PipeChat Digest #4606 - Saturday, July 10, 2004
 
Re: Toccatas list is growing . . .
  by "Brent Johnson" <brentmj@charter.net>
Subject: high church musicians and tongues
  by "Keith Zimmerman" <kwzimmerman@alltel.net>
Lead time to prepare accompaniments: what's reasonable?
  by "Emily Adams" <eadams@cinci.rr.com>
Re: Hammond 3-manual drawknob?
  by "bgsx" <bgsx52@sympatico.ca>
Hammond Purists
  by "Charlie Lester" <crl@137.com>
Re: Lead time to prepare accompaniments: what's reasonable?
  by <RMaryman@aol.com>
RE: Subject: high church musicians and tongues
  by "Glenda" <gksjd85@direcway.com>
Re: new 3m  Hammond drawknob model
  by "Walter Greenwood" <walterg@nauticom.net>
Re: HELP! Learning High Church musicianship (Anglo-Cath, Epis)
  by "Noel Stoutenburg" <mjolnir@ticnet.com>
Re: Amazing Grace
  by <Steskinner@aol.com>
Re: 3 manual Hammond
  by <RMB10@aol.com>
Re: Amazing Grace
  by "bobelms" <bobelms@westnet.com.au>
Re: Postludes and the last hymn.
  by <ProOrgo53@aol.com>
Re: Lead time to prepare accompaniments: what's reasonable?
  by <ProOrgo53@aol.com>
 

(back) Subject: Re: Toccatas list is growing . . . From: "Brent Johnson" <brentmj@charter.net> Date: Fri, 9 Jul 2004 18:26:26 -0500   Hi Dale Thanks for pointing this out. The Toccata you mention is actually the = closing movement of the Barnes Symphonie pour orgue, and is a fantastic = piece. I just wanted to correct that ORGANLive is found at = http://www.organlive.com, and is still free for all who want to listen. = The main site has been updated so not only can you find out what's = playing now, but see what the last few tracks were, what's coming up, = and how many people are tuned in. All just part of the interactive fun.   We're hoping in the next few days that everyone will be able to search = the entire library of music and make (almost) instant requests right = from the website. Still one lingering bug to work out, but I hope it's = running by next week.   Thanks again. Brent Johnson ORGANLive - Music of the organ on demand http://www.organlive.com   ----- Original Message -----=20 From: ProOrgo53@aol.com=20 To: PIPORG-L@LISTSERV.ALBANY.EDU ; pipechat@pipechat.org=20 Sent: Friday, July 09, 2004 5:44 PM Subject: Toccatas list is growing . . .     Many thanks to OrganistBrent@aol.com !=20   His Internet Broadcast www.ORGANlive365 is presenting "Toccata sur un = theme gregorienne" by Edward Shippen Barnes - from a Pro Organo CD = (May, 2002) performed, with considerable energy and precision by = organist Simon Nieminski. The CD is titled=20 Organ Symphonies of Edward Shippen Barnes. =20   Bravo - another Toccata to add to our growing list!   Dale Rider Inidependence, MO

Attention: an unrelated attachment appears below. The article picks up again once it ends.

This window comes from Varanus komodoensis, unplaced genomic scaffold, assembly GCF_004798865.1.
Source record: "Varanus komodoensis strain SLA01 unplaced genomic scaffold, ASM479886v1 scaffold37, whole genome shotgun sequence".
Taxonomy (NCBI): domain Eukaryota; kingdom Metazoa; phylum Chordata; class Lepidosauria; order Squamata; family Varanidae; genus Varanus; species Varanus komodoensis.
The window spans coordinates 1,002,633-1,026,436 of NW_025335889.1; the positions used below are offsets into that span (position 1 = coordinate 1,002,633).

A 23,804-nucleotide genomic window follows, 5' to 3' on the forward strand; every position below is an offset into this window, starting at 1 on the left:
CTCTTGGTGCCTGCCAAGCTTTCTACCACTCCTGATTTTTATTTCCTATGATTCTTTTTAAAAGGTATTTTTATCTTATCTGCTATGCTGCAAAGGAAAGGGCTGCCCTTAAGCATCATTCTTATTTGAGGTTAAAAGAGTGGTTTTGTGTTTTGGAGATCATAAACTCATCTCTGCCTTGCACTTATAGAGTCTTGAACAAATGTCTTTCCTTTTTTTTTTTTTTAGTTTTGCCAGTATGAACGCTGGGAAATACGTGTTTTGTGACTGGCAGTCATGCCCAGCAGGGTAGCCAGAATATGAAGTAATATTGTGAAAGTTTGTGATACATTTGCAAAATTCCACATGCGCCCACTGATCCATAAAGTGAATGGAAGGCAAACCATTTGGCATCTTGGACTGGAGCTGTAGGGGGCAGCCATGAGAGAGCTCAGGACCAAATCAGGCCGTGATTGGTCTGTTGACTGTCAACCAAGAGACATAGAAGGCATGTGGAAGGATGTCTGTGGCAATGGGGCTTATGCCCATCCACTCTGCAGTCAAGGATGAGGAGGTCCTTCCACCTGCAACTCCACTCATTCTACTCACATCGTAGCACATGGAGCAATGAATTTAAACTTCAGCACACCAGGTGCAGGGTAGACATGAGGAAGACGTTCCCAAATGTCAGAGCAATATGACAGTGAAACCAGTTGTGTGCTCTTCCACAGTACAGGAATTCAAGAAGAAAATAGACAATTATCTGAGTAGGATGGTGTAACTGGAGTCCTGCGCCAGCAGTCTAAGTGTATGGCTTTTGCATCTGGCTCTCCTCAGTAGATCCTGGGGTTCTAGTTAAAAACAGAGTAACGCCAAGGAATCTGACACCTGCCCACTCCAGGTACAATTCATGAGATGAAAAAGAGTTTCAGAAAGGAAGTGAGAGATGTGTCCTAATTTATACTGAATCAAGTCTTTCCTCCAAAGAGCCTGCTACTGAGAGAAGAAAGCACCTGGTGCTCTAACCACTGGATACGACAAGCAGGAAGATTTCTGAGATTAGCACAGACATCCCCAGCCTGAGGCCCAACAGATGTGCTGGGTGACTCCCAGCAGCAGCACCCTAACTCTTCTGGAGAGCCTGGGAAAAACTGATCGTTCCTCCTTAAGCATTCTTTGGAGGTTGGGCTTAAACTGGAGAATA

(back) Subject: Subject: high church musicians and tongues From: "Keith Zimmerman" <kwzimmerman@alltel.net> Date: Fri, 9 Jul 2004 19:49:43 -0400   I heard of one of our local pastors having a little "slip" of the tongue during a sermon. In the Scripture passage, there was something about someone either "saddling his ass [to do something]" or maybe "he got off = his ass [to do something]". Of course, we know the Scripture was speaking of the person getting off his donkey. Anyway, the preacher then exhorted his congregation "It's time some of us got off our asses and ..." then he suddenly stopped and said, "I can't believe I just said that". Apparently the congregation of this small country Southern Baptist Church thought it was hilarious. It's one of those times when you make an analogy and find out the the analogy can be taken another way.   Keith      
(back) Subject: Lead time to prepare accompaniments: what's reasonable? From: "Emily Adams" <eadams@cinci.rr.com> Date: Fri, 9 Jul 2004 19:54:16 -0400   Hi Chatters,   Rookie question here. This being summertime our choir is singing only once in July and once in August. The rest of the time our offertories (and occasional preludes) are performed by various vocal and instrumental soloists. I'm not the individual responsible for scheduling the = soloists--a well-qualified and well-connected member is.   What's a reasonable and customary time frame for me to be given the accompaniments in order to have time to practice them prior to either rehearsing with the soloist, or for performing them on Sunday? So far = things have gone pretty smoothly, but this week on Wednesday evening I got one I really wasn't even expecting at all, *and* the soloist expects to rehearse only for about 10 minutes immediately prior to the service Sunday. Is this type of thing something I better just get used to, or does it seem a bit compressed to you all?   I don't think I'll be able to do a very good job, and could likely do much better if I'd just had a couple more days. Something about the learning process requires time for the music to "settle in" to my brain between practice sessions, and 3-4 days doesn't feel like enough even if I = practiced 8 hours a day. Then again, I'm a relatively inexperienced accompanist, and = I also realize that by having to crash through things like this my = proficiency is bound to improve.   Emily A.